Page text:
By the usurpation of Cromwell the Stuarts were excluded from the throne from the defeat of Charles I. at Naseby in 1645 until the restoration of his son Charles II. in 1660. Carlyle refers to the opinion of genealogists that Cromwell" was indubitably either the ninth or the tenth or some other fractional part of half a cousin of Charles Stuart," but this has been completely exploded by Walter Rye in the Genealogist ("The Steward Genealogy and Cromwell's Royal Descent," new series, vol. ii. pp. 34-42). On the death of Charles II. without issue in 1685, his brother James, duke of York, ascended the throne as James II. but he so alienated the sympathies of the nation by his unconstitutional efforts to further the Roman Catholic religion that an invitation was sent to the prince of Orange to come "to the rescue of the laws and religion of England." Next to the son of James II., still an infant under his father’s control, Mary, princess of Orange, elder daughter of James II., had the strongest claim to the crown; but the claims of the prince of Orange also, even apart from his marriage, were not very remote, since he was the son of Mary, eldest daughter of Charles I. The marriage had strengthened the claims of both, and they were proclaimed joint sovereigns of England on the 12th of February 1689, Scotland following the example of England on the nth of April. They left no issue, and the Act of Settlement passed in 1701, excluding Roman Catholics from the throne, secured the succession to Anne, second daughter of James II., and on her death without issue to the Protestant house of Hanover, descended from the princess Elizabeth, daughter of James I., wife of Frederick V., count palatine of the Rhine. On the death of Anne in 1714, George, elector of Hanover, eldest son of Sophia (youngest child of the princess Elizabeth), and Ernest, elector of Brunswick-Luneburg, or Hanover, consequently became sovereign of Great Britain and Ireland, and, notwithstanding somewhat formidable attempts in behalf of the elder Stuart line in 1715 and 1745, the Hanoverian succession has remained uninterrupted and has ultimately won universal assent. The female issue of James II. ended with the death of his daughter, Queen Anne. James, called James III. by the Jacobites and the Old Pretender by the Hanoverians, had two sons—Charles Edward, the Young Pretender, who died without legitimate issue in 1780, and Henry Stuart, titular duke of York, commonly called Cardinal York, on whose death in 1807 the male line of James II. came to an end. Henry was also the last descendant in the lineal male line of any of the crowned heads of the race, so far as either England or Scotland was concerned. In the female line, however, there are among the descendants of James I. representatives of the royal Stuarts who are senior to the house of Hanover, for Philip, duke of Orleans (brother of Louis XIV.), married, as his first wife, Henrietta daughter of Charles I., and, as his second, Charlotte, granddaughter and heiress of the princess Elizabeth (daughter of James I.). By the former, through their daughter, the queen of Sardinia, he was ancestor, among others, of the princess Maria Theresa of Bavaria, who in 1910 was “heir of line” of the house of Stuart, her eldest son, Prince Rupert, being heir to the throne of Bavaria; and from his second marriage descends the house of Orleans. In addition to those descended from these two marriages there are also the descendants of Edward, a brother of the electress Sophia. The male representation of the family, being extinct in the royal lines, is claimed by the earls of Galloway and also by the Stewarts of Castlemilk but the claims of both are more than doubtful.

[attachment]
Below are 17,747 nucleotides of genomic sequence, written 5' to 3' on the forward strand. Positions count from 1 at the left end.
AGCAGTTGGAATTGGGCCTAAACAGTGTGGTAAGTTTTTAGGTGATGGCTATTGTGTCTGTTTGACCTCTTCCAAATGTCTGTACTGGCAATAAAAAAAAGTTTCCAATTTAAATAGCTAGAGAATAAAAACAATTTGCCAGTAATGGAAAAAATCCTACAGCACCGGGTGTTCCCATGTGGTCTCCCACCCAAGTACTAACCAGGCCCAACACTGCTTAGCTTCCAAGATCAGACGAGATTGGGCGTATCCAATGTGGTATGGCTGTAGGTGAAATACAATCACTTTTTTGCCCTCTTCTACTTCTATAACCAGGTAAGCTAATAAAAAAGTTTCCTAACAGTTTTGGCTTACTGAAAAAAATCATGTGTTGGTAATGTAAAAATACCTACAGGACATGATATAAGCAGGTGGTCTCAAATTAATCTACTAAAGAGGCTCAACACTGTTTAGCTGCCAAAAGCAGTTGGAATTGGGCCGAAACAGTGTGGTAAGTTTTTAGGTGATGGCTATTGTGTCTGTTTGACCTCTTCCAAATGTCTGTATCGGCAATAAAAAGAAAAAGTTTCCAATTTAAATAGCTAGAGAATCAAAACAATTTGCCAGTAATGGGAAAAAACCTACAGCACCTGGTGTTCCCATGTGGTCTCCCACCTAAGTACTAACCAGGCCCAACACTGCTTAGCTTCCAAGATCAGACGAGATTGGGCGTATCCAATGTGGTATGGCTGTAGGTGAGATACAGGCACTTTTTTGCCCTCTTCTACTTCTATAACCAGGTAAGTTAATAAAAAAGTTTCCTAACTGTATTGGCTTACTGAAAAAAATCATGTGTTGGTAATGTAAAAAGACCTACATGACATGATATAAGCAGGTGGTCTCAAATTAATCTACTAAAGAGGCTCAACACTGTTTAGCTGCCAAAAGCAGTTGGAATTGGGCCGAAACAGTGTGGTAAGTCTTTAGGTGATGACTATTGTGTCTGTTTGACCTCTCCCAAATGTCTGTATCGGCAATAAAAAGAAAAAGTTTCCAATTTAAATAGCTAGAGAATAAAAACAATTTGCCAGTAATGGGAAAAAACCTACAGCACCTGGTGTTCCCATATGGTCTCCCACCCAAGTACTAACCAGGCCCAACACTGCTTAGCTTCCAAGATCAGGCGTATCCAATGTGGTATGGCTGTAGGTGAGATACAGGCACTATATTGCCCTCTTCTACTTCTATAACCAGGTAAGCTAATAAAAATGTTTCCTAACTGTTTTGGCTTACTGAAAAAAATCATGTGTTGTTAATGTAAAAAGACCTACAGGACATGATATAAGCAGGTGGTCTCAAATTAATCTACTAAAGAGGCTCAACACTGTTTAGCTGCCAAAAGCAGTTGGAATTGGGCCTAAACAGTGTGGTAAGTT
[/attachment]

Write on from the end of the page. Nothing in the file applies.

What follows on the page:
See Sir George Mackenzie, Defence of the Royal Line of Scotland (1685), and Antiquity of the Royal Line of Scotland (1686) ; Crawfurd, Genealogical History of the Royal and Illustrious Family of the Stuarts (1710); Duncan Stewart, Genealogical Account of the Surname of Stewart (1739); Andrew Stuart, Genealogical History of the Stuarts (1798); Stodart, House of Stuart (privately printed, 1855); An Abstract of the Evidence to Prove that Sir William Stewart of Jedworth, the Paternal Ancestor of the Present Earl of Galloway, was the Second Son of Sir Alexander Stewart of Darnley (1801) ; Riddell, Stewartiana (1843); W. Townend, Descendants of the Stuarts (1858); R. W. Eyton, History of Shropshire (1858), vol. vii.; Bailey, The Succession to the English Crown (1879); Skelton, The Royal House of Stuart (1890) ; J. H. Round, Studies in Peerage and Family History (1901); and S. Cowan, The Royal House of Stuart (1908). The best chart pedigree of the house is that which was prepared for the Stuart Exhibition by W. A. Lindsay.